Helpless, we watched ourselves engulfed by the murky den. In the beam of the searchlight we saw that the submarine cavern extended on and on for an unguessable depth. The cable, taut with the strain, stretched ahead out of sight.
Time had been lost track of during that mysterious, ominous journey. It was recalled to us by the state of the air we were breathing.
The Professor removed his mouthpiece and cast the tube aside.
"You might as well stop pumping, Martin," he said quietly. "We're done. There's no more air in the flask."
We stared at each other. Then we shook hands, solemnly, tremulously, taking leave of each other before we departed on that longest of all journeys....
The air in that small space was rapidly exhausted. We lay on the floor, laboring for breath, and closed our eyes....
The Professor, the oldest of the three of us, succumbed first. I heard his breath whistle stertorously and, glancing at him, saw that he was in a coma. In a moment Stanley had joined him in blessed unconsciousness.
I could feel myself drifting off.... Hammers beat at my ears.... Daggers pierced my heaving lungs....
Hazily I could see scores of the bristly, manlike fish when I opened my eyes and glanced through the walls. It was not one monster then, but many that had brought us to their lair. Abruptly, as though a signal had been given, they all streamed back toward the mouth of the cavern....
My eyesight dimmed.... The hammers pulsed louder.... A veil descended over my senses and I knew no more....
A soft, sustained roar came to my ears. Through my closed eyelids I could sense light. A dank, fishy smell came to my nostrils.
I groaned and moved feebly, finding that I was resting on something soft and pleasant.
Dazedly I opened my eyes and sat up. An exclamation burst from me as I suddenly remembered what had gone before, and realized that somehow, incredibly, I was still living.
Feeling like a man who has waked from a nightmarish sleep to find himself in his tomb, I gazed about.
I was in a long, lofty rock chamber, the uneven floor of which was covered with shallow pools of water. The further end was of smooth-grained stone that resembled cement. The near end was rough like the walls; but in it there was a small, symmetrical arch, the mouth of a passage leading away to some other point in the bowels of the earth.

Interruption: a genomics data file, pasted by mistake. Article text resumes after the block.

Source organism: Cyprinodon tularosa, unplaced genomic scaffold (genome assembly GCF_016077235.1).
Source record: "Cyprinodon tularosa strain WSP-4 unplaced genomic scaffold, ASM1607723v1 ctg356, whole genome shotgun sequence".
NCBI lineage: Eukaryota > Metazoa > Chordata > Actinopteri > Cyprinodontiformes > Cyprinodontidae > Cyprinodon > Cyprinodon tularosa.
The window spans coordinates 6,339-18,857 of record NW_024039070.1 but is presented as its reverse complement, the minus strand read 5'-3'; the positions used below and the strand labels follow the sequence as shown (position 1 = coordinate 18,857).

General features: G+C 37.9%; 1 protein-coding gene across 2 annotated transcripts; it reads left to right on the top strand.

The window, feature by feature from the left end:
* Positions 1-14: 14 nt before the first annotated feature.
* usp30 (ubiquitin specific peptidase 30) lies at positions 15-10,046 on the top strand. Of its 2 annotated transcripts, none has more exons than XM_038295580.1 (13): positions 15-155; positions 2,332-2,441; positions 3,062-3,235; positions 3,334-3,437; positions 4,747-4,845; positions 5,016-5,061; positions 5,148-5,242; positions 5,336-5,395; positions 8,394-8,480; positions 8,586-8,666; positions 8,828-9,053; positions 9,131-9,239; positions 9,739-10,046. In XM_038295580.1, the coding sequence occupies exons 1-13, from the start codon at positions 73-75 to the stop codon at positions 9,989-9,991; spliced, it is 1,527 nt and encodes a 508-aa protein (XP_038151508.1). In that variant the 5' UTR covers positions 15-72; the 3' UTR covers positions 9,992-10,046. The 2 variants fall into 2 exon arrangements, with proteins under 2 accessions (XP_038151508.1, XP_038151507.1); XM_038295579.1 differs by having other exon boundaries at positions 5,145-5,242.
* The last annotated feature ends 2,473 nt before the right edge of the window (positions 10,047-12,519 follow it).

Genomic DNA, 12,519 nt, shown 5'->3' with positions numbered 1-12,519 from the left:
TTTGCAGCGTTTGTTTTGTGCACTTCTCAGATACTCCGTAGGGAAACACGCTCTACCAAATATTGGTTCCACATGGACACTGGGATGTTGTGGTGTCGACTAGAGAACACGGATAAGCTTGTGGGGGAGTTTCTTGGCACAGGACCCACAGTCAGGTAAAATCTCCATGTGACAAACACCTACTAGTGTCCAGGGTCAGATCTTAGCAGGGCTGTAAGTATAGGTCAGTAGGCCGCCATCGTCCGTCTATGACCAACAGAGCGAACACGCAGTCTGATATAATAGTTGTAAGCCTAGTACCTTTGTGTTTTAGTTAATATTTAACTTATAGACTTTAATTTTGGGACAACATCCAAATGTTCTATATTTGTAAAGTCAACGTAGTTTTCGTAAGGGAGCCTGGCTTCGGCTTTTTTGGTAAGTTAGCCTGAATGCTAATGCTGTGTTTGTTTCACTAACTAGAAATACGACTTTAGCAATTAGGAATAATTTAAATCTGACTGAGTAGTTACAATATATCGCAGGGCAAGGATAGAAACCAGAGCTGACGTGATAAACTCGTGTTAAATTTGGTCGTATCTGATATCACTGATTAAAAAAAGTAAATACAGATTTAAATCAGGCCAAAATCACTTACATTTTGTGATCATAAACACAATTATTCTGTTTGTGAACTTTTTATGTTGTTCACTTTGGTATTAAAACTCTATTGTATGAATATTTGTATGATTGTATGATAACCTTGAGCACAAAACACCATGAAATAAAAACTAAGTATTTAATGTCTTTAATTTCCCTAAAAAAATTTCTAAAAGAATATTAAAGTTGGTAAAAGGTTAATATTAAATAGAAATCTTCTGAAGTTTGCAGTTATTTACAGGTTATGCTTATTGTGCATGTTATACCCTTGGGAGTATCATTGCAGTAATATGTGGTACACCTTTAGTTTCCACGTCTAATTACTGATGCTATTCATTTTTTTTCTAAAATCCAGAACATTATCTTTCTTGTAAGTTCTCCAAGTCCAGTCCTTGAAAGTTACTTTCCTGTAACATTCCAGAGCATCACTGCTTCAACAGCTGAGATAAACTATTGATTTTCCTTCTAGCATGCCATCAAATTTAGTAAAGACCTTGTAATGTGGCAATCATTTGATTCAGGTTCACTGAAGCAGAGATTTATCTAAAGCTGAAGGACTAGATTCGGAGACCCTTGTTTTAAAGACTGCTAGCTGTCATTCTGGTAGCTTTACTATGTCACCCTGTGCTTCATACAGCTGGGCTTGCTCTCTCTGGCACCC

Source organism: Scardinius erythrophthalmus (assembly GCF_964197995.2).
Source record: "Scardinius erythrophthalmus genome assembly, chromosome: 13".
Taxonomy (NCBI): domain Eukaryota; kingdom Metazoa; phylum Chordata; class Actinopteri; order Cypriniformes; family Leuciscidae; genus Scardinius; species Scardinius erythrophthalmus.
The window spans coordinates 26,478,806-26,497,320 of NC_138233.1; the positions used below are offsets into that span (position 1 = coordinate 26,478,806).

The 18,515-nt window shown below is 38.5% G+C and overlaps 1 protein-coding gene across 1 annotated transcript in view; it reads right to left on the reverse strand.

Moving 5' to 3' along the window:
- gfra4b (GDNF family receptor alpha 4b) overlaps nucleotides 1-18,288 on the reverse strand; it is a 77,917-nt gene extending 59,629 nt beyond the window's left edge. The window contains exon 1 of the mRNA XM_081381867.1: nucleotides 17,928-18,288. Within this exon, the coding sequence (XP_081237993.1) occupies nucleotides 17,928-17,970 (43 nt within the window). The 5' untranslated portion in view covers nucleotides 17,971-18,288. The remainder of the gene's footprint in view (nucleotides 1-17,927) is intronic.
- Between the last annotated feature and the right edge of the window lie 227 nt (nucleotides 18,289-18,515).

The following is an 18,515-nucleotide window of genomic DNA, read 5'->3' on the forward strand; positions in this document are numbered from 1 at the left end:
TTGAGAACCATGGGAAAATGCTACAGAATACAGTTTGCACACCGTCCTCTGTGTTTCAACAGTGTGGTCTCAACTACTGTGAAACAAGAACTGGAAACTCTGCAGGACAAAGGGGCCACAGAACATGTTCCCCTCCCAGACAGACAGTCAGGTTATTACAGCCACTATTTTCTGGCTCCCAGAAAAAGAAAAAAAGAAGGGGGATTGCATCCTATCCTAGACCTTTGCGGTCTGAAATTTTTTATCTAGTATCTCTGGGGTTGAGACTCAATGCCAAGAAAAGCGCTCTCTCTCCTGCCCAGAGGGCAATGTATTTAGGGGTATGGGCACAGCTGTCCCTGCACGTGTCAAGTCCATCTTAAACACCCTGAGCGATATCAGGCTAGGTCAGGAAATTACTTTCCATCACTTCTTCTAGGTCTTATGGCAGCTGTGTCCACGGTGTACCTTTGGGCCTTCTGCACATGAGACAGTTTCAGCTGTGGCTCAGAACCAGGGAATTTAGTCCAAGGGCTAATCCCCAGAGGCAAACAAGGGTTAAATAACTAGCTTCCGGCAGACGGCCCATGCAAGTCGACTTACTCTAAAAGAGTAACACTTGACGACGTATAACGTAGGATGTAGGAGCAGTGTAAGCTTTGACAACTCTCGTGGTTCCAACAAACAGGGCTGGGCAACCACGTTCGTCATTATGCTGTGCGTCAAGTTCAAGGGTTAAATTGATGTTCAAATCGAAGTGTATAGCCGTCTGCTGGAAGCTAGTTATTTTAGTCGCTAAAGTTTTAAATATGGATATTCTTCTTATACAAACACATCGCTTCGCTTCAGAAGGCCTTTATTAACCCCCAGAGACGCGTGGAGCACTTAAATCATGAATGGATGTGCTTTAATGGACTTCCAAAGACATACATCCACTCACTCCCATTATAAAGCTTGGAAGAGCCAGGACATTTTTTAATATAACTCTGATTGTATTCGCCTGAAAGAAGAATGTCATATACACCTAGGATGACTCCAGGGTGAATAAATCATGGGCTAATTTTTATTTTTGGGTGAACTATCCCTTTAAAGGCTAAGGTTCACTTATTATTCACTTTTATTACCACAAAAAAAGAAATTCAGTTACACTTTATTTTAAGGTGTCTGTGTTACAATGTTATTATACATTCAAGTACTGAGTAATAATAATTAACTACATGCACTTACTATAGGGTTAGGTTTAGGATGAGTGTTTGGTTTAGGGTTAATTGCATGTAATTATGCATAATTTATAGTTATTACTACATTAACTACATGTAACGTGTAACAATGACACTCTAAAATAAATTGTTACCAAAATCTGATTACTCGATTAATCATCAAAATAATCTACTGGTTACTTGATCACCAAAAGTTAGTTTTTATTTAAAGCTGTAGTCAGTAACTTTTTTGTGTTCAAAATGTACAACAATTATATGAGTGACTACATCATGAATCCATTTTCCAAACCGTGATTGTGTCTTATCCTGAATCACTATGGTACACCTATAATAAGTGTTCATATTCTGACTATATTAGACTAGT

The place was flooded with clear light that had a rosy tinge. From my position on the floor I could not see what made the light. It streamed from a crevice that extended clear around the cave parallel with the floor and about twelve feet above it. From this groove, along with the light, came the soft roaring hiss.
Beside me was the glass ball, the cover off and lying a few feet away from the opening in the top. There was no trace of Stanley or the Professor.
I rose from my couch, a thick, mattresslike affair of soft, pliant hide, and walked feebly toward the small arch in the near end of the cave.
Even as I approached it I heard footsteps, and voices resounded in some slurring, musical language. Half a dozen figures suddenly came into view.
They were men, as human as myself! Indeed, as I gazed at them, I felt inclined to think they were even more human!
They were magnificent specimens. The smallest could not have been less than six feet three, and all of them were muscular and finely proportioned. Their faces were arresting in their expression of calm strength and kindliness. They looked like gods, arrayed in soft, thick, beautifully tanned hides in this rosy tinted hole a mile below the ocean's top.
They stared at me for an instant, then advanced toward me. My face must have reflected alarm, for the tallest of them held up his hand, palm outward, in a peaceful gesture.
The leader spoke to me. Of course the slurred, melodious syllable meant nothing to me. He smiled and indicated that I was to follow him. I did so, hardly aware of what I was doing, my brain reeling in an attempt to grasp the situation.
How marvelous, how utterly incredible, to find human beings here! How many were there? Where had they come from? How had they salvaged us from Penguin Deep? I gave it up, striding along with my towering guards like a man walking in his sleep.